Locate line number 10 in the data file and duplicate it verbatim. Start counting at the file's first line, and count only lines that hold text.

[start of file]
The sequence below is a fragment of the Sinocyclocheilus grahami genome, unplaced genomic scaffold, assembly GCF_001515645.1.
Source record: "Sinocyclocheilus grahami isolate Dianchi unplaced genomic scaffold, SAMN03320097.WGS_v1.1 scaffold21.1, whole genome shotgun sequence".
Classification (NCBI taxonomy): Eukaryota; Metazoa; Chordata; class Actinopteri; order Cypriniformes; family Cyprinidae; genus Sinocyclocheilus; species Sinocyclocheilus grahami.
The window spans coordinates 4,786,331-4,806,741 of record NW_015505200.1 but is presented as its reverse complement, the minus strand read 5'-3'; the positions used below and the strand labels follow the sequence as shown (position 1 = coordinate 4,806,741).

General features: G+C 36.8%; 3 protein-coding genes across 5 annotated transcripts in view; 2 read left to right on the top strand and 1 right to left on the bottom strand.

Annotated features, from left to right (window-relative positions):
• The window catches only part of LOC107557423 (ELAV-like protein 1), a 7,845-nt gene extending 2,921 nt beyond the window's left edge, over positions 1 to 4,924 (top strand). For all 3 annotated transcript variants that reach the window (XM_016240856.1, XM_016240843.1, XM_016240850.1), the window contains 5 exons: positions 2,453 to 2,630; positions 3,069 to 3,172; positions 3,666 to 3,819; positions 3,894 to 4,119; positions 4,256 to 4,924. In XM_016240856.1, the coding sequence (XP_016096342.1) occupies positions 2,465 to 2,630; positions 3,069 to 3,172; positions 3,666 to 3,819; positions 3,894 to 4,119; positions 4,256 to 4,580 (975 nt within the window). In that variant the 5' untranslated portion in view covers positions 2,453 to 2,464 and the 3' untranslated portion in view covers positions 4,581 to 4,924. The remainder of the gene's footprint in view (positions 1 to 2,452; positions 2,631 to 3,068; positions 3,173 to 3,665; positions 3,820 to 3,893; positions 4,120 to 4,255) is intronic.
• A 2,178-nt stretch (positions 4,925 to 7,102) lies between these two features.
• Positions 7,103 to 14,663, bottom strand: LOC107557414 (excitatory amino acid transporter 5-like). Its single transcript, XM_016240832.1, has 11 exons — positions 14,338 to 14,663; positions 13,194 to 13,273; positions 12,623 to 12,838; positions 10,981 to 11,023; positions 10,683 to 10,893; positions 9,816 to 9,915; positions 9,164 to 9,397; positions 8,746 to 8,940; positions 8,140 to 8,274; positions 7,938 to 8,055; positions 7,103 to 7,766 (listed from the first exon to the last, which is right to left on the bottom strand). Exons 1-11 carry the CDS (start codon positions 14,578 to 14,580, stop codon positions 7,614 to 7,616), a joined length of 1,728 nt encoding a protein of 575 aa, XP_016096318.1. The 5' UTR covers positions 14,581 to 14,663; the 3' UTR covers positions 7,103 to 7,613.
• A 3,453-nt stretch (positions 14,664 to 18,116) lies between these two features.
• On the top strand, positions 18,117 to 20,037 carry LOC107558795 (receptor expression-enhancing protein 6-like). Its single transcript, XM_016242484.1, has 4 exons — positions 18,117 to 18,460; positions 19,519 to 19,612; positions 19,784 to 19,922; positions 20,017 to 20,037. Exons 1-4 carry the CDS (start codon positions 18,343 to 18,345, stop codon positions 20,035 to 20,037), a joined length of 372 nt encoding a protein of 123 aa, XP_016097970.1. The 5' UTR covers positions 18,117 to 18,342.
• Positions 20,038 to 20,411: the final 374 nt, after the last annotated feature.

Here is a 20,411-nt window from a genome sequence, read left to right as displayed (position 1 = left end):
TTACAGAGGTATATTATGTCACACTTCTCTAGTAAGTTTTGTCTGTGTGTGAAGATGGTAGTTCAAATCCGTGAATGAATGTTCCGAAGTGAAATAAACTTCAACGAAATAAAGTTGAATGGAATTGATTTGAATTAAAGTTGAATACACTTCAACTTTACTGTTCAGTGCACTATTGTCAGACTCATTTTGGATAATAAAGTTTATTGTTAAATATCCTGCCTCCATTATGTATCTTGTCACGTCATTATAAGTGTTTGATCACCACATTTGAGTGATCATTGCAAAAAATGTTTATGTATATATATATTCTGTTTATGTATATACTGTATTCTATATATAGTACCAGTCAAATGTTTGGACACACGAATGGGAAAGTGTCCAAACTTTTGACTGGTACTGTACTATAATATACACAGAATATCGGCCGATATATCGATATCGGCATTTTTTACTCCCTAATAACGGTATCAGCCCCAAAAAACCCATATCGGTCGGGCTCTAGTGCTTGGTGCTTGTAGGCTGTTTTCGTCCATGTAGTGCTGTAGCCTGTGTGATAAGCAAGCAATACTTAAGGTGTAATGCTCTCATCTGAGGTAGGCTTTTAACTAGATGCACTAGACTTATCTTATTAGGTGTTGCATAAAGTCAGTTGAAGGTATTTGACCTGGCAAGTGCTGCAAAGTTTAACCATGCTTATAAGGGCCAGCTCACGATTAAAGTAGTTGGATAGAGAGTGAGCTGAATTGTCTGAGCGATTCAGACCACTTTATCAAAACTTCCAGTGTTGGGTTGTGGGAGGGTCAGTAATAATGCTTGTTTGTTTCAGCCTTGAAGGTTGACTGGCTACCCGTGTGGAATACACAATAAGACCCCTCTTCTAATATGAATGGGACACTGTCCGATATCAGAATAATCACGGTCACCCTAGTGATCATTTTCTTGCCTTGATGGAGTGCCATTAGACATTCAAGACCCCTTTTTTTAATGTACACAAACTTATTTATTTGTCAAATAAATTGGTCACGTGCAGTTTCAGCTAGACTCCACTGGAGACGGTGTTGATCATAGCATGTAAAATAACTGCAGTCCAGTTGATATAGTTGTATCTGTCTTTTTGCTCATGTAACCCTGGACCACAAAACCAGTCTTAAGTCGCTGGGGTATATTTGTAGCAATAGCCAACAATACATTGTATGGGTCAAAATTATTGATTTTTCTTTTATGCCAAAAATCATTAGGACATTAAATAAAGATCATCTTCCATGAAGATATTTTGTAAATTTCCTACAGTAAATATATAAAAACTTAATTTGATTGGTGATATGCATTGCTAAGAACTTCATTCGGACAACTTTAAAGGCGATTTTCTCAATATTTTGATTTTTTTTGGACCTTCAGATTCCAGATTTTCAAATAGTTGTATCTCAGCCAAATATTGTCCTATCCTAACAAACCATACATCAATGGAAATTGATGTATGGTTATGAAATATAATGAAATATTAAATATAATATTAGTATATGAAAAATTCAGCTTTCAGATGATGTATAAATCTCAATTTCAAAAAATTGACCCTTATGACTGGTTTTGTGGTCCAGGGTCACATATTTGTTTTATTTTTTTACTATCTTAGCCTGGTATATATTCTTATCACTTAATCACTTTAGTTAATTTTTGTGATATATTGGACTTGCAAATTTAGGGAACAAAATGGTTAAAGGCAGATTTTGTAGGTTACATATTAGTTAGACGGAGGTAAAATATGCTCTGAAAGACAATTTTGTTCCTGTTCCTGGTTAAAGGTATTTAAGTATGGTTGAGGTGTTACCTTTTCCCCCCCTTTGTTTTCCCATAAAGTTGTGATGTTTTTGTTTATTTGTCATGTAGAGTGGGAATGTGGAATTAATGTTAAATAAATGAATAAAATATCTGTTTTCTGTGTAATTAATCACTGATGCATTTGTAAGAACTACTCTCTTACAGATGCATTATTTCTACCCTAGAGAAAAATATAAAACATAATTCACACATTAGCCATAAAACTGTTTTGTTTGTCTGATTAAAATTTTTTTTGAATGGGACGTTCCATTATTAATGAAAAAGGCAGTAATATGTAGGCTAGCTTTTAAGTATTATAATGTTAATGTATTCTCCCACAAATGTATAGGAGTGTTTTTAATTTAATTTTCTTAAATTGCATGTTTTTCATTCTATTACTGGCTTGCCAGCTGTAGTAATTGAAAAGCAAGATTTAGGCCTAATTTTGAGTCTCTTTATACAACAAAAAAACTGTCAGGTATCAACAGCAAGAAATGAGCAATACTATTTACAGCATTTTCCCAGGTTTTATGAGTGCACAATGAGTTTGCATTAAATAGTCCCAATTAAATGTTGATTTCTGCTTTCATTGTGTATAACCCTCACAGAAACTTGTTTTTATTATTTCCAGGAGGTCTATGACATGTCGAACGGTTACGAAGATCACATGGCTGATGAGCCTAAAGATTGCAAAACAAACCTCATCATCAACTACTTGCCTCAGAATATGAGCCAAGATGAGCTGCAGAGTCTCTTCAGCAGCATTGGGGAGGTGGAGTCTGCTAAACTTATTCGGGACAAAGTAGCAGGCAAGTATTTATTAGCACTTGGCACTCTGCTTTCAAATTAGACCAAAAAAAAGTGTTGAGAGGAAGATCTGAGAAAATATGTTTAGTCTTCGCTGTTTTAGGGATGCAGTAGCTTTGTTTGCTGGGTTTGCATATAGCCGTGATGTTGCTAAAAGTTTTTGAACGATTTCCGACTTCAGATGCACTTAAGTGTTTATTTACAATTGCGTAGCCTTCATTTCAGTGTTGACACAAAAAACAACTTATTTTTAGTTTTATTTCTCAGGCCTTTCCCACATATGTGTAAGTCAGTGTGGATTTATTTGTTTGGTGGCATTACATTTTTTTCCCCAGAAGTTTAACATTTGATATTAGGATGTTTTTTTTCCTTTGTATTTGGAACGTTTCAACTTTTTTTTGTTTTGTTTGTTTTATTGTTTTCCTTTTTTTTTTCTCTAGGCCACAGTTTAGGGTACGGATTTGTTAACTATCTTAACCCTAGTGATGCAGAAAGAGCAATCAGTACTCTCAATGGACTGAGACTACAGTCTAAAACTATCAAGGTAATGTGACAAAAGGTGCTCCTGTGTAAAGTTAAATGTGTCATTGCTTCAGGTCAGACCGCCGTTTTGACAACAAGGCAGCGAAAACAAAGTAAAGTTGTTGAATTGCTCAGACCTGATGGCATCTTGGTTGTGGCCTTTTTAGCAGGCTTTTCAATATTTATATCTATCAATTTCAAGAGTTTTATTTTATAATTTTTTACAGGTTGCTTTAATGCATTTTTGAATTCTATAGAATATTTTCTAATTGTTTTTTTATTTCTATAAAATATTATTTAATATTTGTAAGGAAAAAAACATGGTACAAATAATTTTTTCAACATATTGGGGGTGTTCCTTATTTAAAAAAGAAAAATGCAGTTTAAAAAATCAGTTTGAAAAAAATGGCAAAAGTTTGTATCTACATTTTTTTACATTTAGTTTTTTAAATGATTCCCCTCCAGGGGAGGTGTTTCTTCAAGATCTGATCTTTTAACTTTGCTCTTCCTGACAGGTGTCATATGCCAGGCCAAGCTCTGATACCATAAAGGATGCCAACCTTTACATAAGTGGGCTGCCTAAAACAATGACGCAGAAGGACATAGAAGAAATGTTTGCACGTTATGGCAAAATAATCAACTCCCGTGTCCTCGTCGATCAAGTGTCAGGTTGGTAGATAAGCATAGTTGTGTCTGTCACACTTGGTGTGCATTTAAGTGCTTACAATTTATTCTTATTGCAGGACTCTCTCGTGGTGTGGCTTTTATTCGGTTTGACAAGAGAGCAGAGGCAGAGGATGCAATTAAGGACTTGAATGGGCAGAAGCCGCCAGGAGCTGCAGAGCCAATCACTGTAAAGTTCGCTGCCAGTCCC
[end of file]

• A 3,453-nt stretch (positions 14,664 to 18,116) lies between these two features.